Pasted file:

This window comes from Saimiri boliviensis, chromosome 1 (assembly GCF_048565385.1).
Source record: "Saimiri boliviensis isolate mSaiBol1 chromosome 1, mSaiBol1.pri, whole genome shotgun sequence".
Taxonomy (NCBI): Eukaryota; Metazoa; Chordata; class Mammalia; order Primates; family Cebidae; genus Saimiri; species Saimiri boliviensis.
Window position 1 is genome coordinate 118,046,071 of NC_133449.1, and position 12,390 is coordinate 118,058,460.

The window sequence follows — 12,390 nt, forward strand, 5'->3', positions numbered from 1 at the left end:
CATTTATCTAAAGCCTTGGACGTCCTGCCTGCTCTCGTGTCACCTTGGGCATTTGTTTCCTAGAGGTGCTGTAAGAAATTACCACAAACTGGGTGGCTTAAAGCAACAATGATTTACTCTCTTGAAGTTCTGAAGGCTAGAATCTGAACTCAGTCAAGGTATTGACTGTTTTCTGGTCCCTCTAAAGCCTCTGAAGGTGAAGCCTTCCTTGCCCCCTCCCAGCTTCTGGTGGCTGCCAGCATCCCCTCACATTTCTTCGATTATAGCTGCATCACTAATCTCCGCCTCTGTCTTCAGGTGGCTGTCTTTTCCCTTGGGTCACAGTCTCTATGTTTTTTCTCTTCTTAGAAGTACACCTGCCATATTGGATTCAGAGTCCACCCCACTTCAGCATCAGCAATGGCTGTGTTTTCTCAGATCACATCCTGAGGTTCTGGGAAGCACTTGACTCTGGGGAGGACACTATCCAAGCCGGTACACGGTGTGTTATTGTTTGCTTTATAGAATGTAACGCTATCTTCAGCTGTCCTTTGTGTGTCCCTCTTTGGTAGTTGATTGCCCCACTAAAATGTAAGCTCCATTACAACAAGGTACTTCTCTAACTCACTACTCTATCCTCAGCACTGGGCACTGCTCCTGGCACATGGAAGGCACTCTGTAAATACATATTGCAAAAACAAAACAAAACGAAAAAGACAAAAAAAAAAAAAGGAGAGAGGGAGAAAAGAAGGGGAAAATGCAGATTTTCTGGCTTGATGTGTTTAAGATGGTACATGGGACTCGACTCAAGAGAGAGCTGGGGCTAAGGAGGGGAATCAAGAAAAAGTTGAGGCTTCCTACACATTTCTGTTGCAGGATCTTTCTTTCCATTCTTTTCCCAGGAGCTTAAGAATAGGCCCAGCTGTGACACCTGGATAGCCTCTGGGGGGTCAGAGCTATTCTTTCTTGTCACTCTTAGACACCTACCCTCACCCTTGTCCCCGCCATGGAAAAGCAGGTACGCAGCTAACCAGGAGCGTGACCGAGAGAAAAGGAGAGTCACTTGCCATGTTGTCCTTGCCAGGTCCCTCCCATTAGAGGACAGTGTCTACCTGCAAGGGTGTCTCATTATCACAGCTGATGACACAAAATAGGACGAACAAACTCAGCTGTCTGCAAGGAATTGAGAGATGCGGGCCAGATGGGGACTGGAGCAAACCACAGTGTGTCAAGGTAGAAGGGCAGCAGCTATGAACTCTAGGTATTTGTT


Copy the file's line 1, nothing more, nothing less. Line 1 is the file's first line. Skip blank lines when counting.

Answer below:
This window comes from Saimiri boliviensis, chromosome 1 (assembly GCF_048565385.1).